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AARP: Self-actualizers more confident about finances, retirement

The report finds that more than 7 in 10 (71 percent) of “proactive self-actualizers” are confident they will have enough money in retirement.
The report finds that more than 7 in 10 (71 percent) of “proactive self-actualizers” are confident they will have enough money in retirement.

Proactive self-actualizers are most confident about their retirement finances and doubters are least confident, according to new research

AARP discloses this finding in an October 2013 report, “Retirement Attitudes Segmentation Survey.” The second of a two-part study to examine pre-retirees’ views of retirement, the steps they’re taking to prepare for retirement and the opportunities to help, the study polled 2,480 adults ages 50 to 65 who are not yet fully retired and have $40,000 to $124,999 in household income.

The report finds that more than 7 in 10 (71 percent) of “proactive self-actualizers” — pre-retirees who enjoy higher income, savings and self-employments levels than their survey peers and are the most well educated — are confident they will have enough money in retirement. This compares with 42 percent of “cautious clock-watchers,” 22 percent of “day-to-day embracers,” and 7 percent of “doubters.”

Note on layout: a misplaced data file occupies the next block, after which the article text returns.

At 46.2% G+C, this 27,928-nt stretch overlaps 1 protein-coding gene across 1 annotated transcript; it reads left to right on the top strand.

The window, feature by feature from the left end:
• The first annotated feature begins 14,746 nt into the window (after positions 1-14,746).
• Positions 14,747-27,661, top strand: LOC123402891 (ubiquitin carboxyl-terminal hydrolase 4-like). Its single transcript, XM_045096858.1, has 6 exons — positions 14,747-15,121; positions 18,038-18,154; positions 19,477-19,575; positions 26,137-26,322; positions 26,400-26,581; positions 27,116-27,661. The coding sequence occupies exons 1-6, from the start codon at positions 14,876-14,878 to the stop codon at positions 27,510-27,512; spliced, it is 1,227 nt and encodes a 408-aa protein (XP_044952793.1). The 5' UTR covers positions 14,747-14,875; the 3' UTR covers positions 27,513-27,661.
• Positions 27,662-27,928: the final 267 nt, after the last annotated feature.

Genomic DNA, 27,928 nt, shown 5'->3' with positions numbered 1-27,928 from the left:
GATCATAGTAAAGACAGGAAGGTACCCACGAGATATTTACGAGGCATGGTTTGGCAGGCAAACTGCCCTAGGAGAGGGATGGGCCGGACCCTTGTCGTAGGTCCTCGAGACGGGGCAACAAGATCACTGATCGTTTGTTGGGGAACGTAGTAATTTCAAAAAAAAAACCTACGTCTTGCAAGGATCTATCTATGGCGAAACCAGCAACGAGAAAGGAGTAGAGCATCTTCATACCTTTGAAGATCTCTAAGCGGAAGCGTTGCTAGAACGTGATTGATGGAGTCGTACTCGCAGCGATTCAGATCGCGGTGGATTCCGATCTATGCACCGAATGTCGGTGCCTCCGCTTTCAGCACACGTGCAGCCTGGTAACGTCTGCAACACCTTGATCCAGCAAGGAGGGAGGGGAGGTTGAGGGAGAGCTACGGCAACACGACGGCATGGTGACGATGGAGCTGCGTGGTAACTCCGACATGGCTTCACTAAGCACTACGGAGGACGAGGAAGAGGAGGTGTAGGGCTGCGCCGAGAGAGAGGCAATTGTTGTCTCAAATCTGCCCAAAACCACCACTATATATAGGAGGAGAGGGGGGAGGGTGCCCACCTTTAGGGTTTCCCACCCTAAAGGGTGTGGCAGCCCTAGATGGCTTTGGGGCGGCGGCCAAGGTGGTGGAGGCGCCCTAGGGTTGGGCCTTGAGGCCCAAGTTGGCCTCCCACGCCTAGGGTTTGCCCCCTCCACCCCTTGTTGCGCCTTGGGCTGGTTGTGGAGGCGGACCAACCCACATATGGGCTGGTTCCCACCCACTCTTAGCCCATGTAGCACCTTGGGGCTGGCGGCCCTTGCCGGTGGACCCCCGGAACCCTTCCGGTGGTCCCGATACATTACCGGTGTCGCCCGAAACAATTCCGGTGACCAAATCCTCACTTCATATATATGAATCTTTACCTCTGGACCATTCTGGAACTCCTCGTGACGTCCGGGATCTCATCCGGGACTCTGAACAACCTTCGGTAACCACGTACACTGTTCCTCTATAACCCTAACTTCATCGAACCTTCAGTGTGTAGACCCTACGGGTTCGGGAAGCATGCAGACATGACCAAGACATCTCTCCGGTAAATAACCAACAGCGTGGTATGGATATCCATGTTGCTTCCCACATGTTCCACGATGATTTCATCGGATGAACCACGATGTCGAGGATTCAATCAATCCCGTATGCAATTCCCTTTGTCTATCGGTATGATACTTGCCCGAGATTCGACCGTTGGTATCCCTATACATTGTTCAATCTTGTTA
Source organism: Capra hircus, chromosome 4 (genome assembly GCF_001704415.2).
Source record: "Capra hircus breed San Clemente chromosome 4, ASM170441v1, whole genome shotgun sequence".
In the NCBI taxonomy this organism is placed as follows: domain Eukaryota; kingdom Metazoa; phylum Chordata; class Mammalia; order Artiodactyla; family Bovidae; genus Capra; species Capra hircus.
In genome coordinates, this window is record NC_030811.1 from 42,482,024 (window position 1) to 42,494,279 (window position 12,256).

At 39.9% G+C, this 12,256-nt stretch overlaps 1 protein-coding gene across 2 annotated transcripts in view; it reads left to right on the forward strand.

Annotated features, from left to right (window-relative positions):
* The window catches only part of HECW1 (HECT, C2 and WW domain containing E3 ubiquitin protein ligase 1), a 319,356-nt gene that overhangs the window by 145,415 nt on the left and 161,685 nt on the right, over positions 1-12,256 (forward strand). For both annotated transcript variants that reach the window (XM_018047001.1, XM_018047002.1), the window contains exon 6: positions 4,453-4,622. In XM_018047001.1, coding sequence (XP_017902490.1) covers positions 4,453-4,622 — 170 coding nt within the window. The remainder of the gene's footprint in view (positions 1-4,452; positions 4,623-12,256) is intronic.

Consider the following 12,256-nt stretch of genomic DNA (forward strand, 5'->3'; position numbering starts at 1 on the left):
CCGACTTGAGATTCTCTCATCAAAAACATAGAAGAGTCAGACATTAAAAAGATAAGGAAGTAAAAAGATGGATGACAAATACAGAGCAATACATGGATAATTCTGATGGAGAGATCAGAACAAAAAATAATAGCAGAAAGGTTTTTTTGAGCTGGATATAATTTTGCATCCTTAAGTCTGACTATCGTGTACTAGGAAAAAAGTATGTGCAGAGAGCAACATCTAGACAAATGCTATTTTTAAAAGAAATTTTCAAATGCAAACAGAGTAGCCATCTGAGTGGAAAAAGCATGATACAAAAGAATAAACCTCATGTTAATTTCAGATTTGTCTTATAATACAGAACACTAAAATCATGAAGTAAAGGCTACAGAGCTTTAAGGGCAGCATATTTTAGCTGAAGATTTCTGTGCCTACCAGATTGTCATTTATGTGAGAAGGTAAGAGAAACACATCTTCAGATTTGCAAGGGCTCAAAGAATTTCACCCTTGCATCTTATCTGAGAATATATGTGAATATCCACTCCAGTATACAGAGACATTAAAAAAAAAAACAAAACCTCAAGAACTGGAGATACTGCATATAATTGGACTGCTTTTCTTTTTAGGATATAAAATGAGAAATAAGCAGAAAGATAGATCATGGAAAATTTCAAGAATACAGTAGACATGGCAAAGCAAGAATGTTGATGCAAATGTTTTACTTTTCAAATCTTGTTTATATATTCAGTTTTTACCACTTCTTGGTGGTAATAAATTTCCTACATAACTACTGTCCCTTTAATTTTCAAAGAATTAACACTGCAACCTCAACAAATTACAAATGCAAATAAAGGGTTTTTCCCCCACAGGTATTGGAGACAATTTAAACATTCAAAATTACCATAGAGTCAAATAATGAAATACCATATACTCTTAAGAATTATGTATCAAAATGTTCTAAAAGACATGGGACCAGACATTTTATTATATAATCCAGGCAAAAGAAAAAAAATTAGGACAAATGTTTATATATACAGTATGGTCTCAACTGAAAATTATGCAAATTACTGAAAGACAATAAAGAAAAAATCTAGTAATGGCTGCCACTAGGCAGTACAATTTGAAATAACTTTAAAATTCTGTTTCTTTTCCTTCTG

The report describes that day-to-day embracers are most likely to be women, young, and have lower income and savings levels. Cautious clock-watchers are more likely to be male, less educated, have moderate income and savings levels, and are most likely to be working full-time. Doubters are on balance male, less educated, have the lowest income and savings levels and are most likely be self-employed.

The report adds that more than 8 in 10 (82 percent) of proactive self-actualizers are relatively pleased with their lives. This compares with 66 percent of day-to-day embracers, 65 percent of cautious clock-watchers and 35 percent of doubters.

Proactive self-actualizers also surpass the other peer groups in viewing themselves as planners (86 percent vs. 55 percent for all respondents); knowing what they want out of life and having a plan to make it happen (82 percent vs. 46 percent); and understanding how much money they’ll need to save for retirement (84 percent vs. 50 percent).

Additionally, the report states, self-actualizers and day-to-day embracers are most likely to equate retirement with creative pursuits (73 percent and 79 percent, respectively).



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Nichole Morford

Nichole Morford
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